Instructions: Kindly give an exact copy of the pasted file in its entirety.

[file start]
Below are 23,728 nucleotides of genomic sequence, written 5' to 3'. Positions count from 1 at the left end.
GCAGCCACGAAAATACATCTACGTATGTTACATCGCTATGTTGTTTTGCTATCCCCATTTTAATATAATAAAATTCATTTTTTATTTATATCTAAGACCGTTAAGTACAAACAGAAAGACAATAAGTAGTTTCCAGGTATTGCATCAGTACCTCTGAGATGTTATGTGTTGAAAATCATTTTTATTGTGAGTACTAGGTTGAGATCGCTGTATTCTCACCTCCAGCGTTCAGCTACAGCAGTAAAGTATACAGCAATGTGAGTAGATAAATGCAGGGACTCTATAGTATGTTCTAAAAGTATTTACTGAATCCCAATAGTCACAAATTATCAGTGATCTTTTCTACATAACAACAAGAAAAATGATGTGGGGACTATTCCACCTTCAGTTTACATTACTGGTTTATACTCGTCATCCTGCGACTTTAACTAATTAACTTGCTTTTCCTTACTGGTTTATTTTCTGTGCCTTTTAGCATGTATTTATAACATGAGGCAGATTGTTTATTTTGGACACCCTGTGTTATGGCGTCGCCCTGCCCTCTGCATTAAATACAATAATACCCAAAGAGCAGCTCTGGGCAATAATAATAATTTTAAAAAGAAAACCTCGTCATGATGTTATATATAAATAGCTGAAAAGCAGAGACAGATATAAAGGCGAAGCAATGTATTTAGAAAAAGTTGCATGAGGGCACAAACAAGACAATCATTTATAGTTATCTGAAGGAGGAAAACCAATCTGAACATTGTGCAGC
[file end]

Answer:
Below are 23,728 nucleotides of genomic sequence, written 5' to 3'. Positions count from 1 at the left end.
GCAGCCACGAAAATACATCTACGTATGTTACATCGCTATGTTGTTTTGCTATCCCCATTTTAATATAATAAAATTCATTTTTTATTTATATCTAAGACCGTTAAGTACAAACAGAAAGACAATAAGTAGTTTCCAGGTATTGCATCAGTACCTCTGAGATGTTATGTGTTGAAAATCATTTTTATTGTGAGTACTAGGTTGAGATCGCTGTATTCTCACCTCCAGCGTTCAGCTACAGCAGTAAAGTATACAGCAATGTGAGTAGATAAATGCAGGGACTCTATAGTATGTTCTAAAAGTATTTACTGAATCCCAATAGTCACAAATTATCAGTGATCTTTTCTACATAACAACAAGAAAAATGATGTGGGGACTATTCCACCTTCAGTTTACATTACTGGTTTATACTCGTCATCCTGCGACTTTAACTAATTAACTTGCTTTTCCTTACTGGTTTATTTTCTGTGCCTTTTAGCATGTATTTATAACATGAGGCAGATTGTTTATTTTGGACACCCTGTGTTATGGCGTCGCCCTGCCCTCTGCATTAAATACAATAATACCCAAAGAGCAGCTCTGGGCAATAATAATAATTTTAAAAAGAAAACCTCGTCATGATGTTATATATAAATAGCTGAAAAGCAGAGACAGATATAAAGGCGAAGCAATGTATTTAGAAAAAGTTGCATGAGGGCACAAACAAGACAATCATTTATAGTTATCTGAAGGAGGAAAACCAATCTGAACATTGTGCAGC